Sooner than later, baseball fans, like most Americans, will have to learn how to roll their “R’s” in order to keep up the game’s influx of players from Latin America.

The comments made two weeks ago by San Diego Padres pitcher Bud Norris aren’t an anomaly.

Even baseball observers as such Ken “Hawk” Harrelson and Colin Cowherd may need to be dragged out of the dark ages, kicking and screaming, as times have changed. Harrelson, the broadcaster for the Chicago White Sox, will often use racially coded language when describing Asian and Latino (Oriental and “tricky”) players. Harrelson’s words didn’t make any sense since some of the greatest Latino players in baseball history, such as Minnie Minoso and Luis Aparicio, played for the White Sox.

Cowherd, who recently left ESPN for Fox Sports 1, said this about the mental aptitude for baseball players from the Dominican Republic:

“The Marlins put a general manager in their dugout. People freaked out. Like, 'Whoa!' It's baseball. You don't think a general manager can manage? Like it's impossible? The game is too complex? Like I've never bought into that baseball is too complex. Really? A third of the sport is from the Dominican Republic.”


Even before those comments, Al Campanis, the Los Angeles Dodgers vice president and general manager, said this back in the ‘80’s:


This goes to show us all that change is scary for some. Especially when the game men like Harrelson, Norris, Cowherd and Campanis loved so much, isn’t the one they saw growing up.

Adrian Burgos Jr ,a professor at the University of Illinois, is a highly sought after historian when it comes to Latino baseball. He has written two books on the intersection of Latino culture and baseball called “Playing America’s Game: Baseball, Latinos, and the Color Line” and “Cuban Star: How One Negro League Owner Changed the Face of Baseball.”  He says that players like Norris often forget the how long Latinos have been around the game.

“The participation of Latinos in baseball goes back to the 19th century. Many Latinos played in the Negro Leagues. Baseball arrived in Cuba at the same time it arrived in California,” Burgos said. “America’s game” isn’t just played in the United States. It’s played in Puerto Rico, the Dominican Republic, and elsewhere."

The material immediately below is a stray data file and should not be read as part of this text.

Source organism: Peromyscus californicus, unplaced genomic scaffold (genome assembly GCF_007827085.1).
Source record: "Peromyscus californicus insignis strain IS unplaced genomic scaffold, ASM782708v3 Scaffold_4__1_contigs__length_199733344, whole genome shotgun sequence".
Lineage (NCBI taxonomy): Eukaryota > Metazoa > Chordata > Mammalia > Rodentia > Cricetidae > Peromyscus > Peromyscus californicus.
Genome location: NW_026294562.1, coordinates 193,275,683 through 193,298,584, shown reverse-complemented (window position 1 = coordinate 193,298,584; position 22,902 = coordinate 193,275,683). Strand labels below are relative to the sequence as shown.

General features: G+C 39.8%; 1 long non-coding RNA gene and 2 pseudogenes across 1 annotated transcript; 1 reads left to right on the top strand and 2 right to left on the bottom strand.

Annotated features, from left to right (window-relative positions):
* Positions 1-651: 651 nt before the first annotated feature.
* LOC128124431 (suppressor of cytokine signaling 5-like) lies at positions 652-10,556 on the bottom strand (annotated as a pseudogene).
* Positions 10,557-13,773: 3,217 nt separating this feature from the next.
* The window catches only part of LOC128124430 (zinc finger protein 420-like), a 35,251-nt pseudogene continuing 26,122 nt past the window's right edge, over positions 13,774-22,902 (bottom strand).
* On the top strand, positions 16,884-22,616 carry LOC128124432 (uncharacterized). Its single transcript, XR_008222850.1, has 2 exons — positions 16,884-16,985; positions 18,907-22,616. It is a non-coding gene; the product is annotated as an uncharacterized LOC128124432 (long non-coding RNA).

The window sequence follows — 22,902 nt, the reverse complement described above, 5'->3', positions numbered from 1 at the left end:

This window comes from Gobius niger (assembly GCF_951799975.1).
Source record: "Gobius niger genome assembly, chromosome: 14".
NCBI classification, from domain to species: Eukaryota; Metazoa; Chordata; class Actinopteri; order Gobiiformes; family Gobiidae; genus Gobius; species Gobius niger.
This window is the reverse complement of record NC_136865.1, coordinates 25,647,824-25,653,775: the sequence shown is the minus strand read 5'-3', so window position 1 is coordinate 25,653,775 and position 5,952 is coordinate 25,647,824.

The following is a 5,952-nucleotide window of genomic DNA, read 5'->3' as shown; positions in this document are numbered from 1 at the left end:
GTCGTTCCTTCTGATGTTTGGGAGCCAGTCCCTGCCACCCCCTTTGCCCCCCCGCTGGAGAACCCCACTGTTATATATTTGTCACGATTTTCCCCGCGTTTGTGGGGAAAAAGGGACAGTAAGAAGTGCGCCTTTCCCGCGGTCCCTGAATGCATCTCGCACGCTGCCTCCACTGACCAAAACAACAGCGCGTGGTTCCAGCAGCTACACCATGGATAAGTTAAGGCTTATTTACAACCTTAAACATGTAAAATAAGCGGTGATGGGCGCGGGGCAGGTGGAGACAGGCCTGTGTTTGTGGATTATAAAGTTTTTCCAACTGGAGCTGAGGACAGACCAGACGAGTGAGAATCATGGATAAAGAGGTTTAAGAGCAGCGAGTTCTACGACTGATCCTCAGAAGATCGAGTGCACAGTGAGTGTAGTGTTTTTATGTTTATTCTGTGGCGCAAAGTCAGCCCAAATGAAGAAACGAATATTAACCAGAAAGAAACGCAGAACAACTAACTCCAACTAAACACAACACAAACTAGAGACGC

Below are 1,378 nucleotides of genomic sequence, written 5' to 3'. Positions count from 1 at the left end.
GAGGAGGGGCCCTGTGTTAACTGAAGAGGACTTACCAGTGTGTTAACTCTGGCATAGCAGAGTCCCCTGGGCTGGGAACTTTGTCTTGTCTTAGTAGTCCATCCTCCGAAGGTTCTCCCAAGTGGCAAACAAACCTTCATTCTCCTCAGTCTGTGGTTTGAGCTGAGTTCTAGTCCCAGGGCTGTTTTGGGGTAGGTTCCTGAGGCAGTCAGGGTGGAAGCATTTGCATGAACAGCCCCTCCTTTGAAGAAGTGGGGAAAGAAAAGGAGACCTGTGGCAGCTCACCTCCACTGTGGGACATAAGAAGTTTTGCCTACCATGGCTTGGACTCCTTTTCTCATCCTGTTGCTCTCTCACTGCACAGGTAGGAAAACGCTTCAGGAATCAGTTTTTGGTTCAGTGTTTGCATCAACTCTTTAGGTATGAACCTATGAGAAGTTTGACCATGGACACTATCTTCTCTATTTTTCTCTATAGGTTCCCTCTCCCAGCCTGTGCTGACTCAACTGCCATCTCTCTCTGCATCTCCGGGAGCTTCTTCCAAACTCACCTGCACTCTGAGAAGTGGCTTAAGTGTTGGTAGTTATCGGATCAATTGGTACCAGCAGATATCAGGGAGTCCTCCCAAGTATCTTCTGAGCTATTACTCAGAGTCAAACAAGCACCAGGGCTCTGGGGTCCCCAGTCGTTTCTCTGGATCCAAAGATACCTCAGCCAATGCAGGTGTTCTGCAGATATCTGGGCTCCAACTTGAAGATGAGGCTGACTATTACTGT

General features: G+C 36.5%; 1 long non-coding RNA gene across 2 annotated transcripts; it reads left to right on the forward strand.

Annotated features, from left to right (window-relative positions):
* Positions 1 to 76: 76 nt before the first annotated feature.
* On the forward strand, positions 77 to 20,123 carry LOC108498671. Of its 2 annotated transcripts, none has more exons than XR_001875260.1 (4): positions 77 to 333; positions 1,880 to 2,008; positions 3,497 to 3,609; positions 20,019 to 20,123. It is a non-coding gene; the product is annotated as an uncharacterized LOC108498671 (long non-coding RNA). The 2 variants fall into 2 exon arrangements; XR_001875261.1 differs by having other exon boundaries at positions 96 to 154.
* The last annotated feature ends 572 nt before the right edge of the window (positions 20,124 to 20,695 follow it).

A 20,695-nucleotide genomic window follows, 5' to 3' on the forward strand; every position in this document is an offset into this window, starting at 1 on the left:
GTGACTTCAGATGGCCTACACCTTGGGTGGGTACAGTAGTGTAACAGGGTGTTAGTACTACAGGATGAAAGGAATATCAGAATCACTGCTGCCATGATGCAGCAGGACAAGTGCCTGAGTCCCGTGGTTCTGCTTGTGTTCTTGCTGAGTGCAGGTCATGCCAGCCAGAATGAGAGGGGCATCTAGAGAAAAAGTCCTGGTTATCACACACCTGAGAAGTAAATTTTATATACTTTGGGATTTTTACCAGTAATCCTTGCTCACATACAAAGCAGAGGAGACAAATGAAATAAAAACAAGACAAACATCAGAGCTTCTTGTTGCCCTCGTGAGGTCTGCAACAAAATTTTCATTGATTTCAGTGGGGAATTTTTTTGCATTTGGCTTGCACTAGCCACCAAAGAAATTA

Burgos went on to say that culture divide in Major League Baseball, which was born under segregation, did not allow players to speak with each other, or fraternize before games due to the Black Sox scandal.

“Just because Latinos play the game a certain way, doesn’t mean they don’t care any less than anyone else. It doesn’t mean they don’t appreciate the game, they just have a different approach to it,” Burgos said. “Players from Cuba, Dominican Republic, and Venezuela, play the game with joy and passion. They will share that joy and passion with the fans. They don’t think about the corporate intensity, where they have to be quiet and enjoy this moment. These moment were meant to be enjoyed by oneself, and by the fans.”

In some cases, that same enthusiasm Burgos described has caused every team in Major League Baseball to set up shop in Latin America in order to look for the next Albert Pujols or Felix Hernandez. When something starts to garner so much attention, what was already there, often gets left behind.

It has been well documented that African-Americans do not play baseball as much as they once did. When legend Hank Aaron bemoaned that only one African-American player, Jermaine Dye, was in either lineup in the 2005 World Series, people sat up and noticed that the game was changing. Some of the reasons why have a direct correlation with the number of Latino and Asian players in the sport. Former Major League player Gary Sheffield once told GQ that teams preferred Latino players over Black players because they were easier to control:

"I called it years ago. What I called is that you're going to see more black faces, but there ain't no English going to be coming out. … [It's about] being able to tell [Latin players] what to do -- being able to control them," he told GQ. "Where I'm from, you can't control us. You might get a guy to do it that way for a while because he wants to benefit, but in the end, he is going to go back to being who he is. And that's a person that you're going to talk to with respect, you're going to talk to like a man. These are the things my race demands. So, if you're equally good as this Latin player, guess who's going to get sent home? I know a lot of players that are home now can outplay a lot of these guys."

The recent culture clash I mentioned in part one of this column shows that Sheffield’s words were initially proven correct but his lasting hypothesis didn’t have the legs it needed to stand on.

Dr. Joel Nathan Rosen, an associate professor of sociology at Moravian College (PA), says the recent pushback against Latino culture in baseball isn’t exclusive to the sport itself.

“Let’s face it. Each existing group in American history has had to deal with a group clawing and scratching its way into the mainstream. The group is looked at as a threat,” Rosen said. “There’s always been a level a chauvinism against those who we see as taking “our” jobs.”

Rosen, who once called minor-leagues baseball games, says that these so called baseball purists are holding on to something that no longer exists.

“I think football and basketball is more of a representative of the country in terms of people’s interest levels,” Rosen said. “I’m hard-pressed to see how the off the cuff utterances of people who are stuck in the nostalgia of baseball. I just don’t see it as representative commentary.”

At this point in time, should we blame the people complaining? After all, many African-American kids have voiced their disinterest in baseball in numerous ways. So what was baseball supposed to do then? The same thing most companies who wants to turn a produce would do, find someone willing to work.

Sounds “American” to me.